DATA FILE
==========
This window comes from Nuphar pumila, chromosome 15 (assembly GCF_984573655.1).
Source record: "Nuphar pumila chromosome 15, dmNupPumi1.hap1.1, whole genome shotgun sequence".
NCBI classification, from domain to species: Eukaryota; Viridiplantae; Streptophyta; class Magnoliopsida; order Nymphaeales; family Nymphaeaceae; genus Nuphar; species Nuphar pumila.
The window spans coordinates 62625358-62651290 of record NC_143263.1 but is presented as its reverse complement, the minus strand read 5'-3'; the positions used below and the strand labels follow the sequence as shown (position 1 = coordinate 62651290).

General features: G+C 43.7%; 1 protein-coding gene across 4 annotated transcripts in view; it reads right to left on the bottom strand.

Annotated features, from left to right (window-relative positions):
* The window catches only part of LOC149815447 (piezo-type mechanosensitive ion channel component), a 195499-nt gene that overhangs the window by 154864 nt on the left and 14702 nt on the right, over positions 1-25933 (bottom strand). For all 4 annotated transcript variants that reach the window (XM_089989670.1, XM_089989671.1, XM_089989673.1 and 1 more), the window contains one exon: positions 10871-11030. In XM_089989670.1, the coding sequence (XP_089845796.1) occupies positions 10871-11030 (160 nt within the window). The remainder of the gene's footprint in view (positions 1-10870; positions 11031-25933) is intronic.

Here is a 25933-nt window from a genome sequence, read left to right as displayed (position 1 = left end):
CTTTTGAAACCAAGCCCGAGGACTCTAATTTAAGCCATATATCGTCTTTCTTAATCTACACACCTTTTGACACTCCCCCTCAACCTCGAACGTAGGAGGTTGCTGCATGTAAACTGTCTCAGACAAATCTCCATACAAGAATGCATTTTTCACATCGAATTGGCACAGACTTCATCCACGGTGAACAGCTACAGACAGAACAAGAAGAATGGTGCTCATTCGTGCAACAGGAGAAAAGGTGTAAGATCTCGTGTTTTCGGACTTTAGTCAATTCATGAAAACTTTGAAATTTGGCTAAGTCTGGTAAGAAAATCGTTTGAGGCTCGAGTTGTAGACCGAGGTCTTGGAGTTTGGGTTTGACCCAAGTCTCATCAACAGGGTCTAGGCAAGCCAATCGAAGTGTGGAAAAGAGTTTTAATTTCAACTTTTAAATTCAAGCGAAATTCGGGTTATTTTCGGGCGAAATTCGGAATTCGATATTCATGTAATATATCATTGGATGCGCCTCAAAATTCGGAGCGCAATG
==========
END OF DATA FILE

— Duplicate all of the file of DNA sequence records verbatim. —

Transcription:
This window comes from Nuphar pumila, chromosome 15 (assembly GCF_984573655.1).
Source record: "Nuphar pumila chromosome 15, dmNupPumi1.hap1.1, whole genome shotgun sequence".
NCBI classification, from domain to species: Eukaryota; Viridiplantae; Streptophyta; class Magnoliopsida; order Nymphaeales; family Nymphaeaceae; genus Nuphar; species Nuphar pumila.
The window spans coordinates 62625358-62651290 of record NC_143263.1 but is presented as its reverse complement, the minus strand read 5'-3'; the positions used below and the strand labels follow the sequence as shown (position 1 = coordinate 62651290).

General features: G+C 43.7%; 1 protein-coding gene across 4 annotated transcripts in view; it reads right to left on the bottom strand.

Annotated features, from left to right (window-relative positions):
* The window catches only part of LOC149815447 (piezo-type mechanosensitive ion channel component), a 195499-nt gene that overhangs the window by 154864 nt on the left and 14702 nt on the right, over positions 1-25933 (bottom strand). For all 4 annotated transcript variants that reach the window (XM_089989670.1, XM_089989671.1, XM_089989673.1 and 1 more), the window contains one exon: positions 10871-11030. In XM_089989670.1, the coding sequence (XP_089845796.1) occupies positions 10871-11030 (160 nt within the window). The remainder of the gene's footprint in view (positions 1-10870; positions 11031-25933) is intronic.

Here is a 25933-nt window from a genome sequence, read left to right as displayed (position 1 = left end):
CTTTTGAAACCAAGCCCGAGGACTCTAATTTAAGCCATATATCGTCTTTCTTAATCTACACACCTTTTGACACTCCCCCTCAACCTCGAACGTAGGAGGTTGCTGCATGTAAACTGTCTCAGACAAATCTCCATACAAGAATGCATTTTTCACATCGAATTGGCACAGACTTCATCCACGGTGAACAGCTACAGACAGAACAAGAAGAATGGTGCTCATTCGTGCAACAGGAGAAAAGGTGTAAGATCTCGTGTTTTCGGACTTTAGTCAATTCATGAAAACTTTGAAATTTGGCTAAGTCTGGTAAGAAAATCGTTTGAGGCTCGAGTTGTAGACCGAGGTCTTGGAGTTTGGGTTTGACCCAAGTCTCATCAACAGGGTCTAGGCAAGCCAATCGAAGTGTGGAAAAGAGTTTTAATTTCAACTTTTAAATTCAAGCGAAATTCGGGTTATTTTCGGGCGAAATTCGGAATTCGATATTCATGTAATATATCATTGGATGCGCCTCAAAATTCGGAGCGCAATG